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I’ve been blogging for 1.5 years, although I didn’t really get rolling till about 6 months ago. This was about the time I found Yaro Starak’s wonderful Blog Mastermind training (there’s a link (affiliate) to Yaro and the course in the right sidebar).
Bloggers are an experimental and very social group — One of the things I’ve been amazed at in the last few months as I’ve been taking Yaro’s course is how inventive, experimental, and social bloggers are.
Show the Luv — One of the latest experiments is called Comment Luv. Have you noticed the logo at the bottom of my blogs underneath the comments section? I’m trying out CommentLuv. If you are a blogger yourself, you leave a comment at my blog, and check the CommentLuv box, then CommentLuv will go out to your blog and automatically pull in a link to your latest blog entry and post the link in your comment. The idea is that people will be more motivated to leave a comment at a blog if they know that the link will be shown automatically (most bloggers really want people to come read what they write).
My experiment — So I’m trying it out. Let’s see if my comments increase. Let’s see if these types of incentives work. Are you going to leave a comment?
I just finished reading Dan Zarrella’s book and it’s good. Small but with lots of info.
Here’s a quick video review and then a text summary follows afterwards:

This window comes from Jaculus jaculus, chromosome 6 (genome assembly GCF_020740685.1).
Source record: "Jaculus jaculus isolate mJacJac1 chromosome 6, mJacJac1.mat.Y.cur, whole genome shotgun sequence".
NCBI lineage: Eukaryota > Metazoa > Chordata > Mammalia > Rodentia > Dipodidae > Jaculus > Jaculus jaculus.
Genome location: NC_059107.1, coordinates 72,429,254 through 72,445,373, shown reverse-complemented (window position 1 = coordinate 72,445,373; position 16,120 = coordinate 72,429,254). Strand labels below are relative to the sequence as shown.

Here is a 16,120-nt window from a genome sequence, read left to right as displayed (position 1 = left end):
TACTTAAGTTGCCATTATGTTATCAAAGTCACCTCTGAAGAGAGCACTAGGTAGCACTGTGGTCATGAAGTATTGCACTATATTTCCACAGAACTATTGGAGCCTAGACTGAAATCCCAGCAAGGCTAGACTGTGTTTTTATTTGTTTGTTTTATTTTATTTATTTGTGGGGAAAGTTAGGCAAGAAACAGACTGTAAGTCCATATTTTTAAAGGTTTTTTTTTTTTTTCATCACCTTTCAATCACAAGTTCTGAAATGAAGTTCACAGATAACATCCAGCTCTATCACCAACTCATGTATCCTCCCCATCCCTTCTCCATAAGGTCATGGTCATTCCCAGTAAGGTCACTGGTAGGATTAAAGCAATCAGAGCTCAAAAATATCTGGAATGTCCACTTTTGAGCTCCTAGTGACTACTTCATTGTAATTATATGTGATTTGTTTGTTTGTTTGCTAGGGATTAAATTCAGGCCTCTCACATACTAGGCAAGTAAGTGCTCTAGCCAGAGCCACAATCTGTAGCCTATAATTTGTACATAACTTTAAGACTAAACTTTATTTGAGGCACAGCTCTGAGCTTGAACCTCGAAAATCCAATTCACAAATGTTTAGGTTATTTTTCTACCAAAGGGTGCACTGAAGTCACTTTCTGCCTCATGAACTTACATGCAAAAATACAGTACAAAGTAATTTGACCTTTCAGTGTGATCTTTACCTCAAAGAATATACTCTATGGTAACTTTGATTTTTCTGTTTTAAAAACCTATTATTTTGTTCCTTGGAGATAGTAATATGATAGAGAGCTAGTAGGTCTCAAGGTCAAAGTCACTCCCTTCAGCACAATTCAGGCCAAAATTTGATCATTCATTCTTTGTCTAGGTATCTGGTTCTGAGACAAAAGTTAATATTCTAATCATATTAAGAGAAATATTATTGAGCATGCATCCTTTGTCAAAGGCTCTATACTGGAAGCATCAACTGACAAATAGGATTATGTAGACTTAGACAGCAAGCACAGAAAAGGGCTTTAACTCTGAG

If you engage in social media are you being social? You email, you text, you twitter, you leave voicemails for people, so you are plugged in, right? Well, actually not. In all of these means of communication you are not actually physically interacting with another person. True social bonding requires a physical reaction to the presence of other people. Do you tend to work alone a lot? At your desk on your computer? Then maybe you aren’t being as social as you think. And this lack of physical contact may actually affect the quality of the work that you and your team does.
The Neuro Science of Social Bonding — People are social animals. In order to work together they have to have social interactions. There are complicated hormonal and chemical changes that occur in your brain and throughout your body when you bond with others. In this post I’ll focus on just one mechanism of social bonding — laughter.
Research on Laughter — Considering how universal laughter is and how much of it we do, there is, relatively, not a lot of research on laughter. One of the main researchers is Robert Provine from University of Maryland. Here is a summary of some of the research he has done… some of these findings may surprise you: Continue reading “100 Things You Should Know About People: #15 — If You Use Social Media Without Laughter You Aren't Being Social”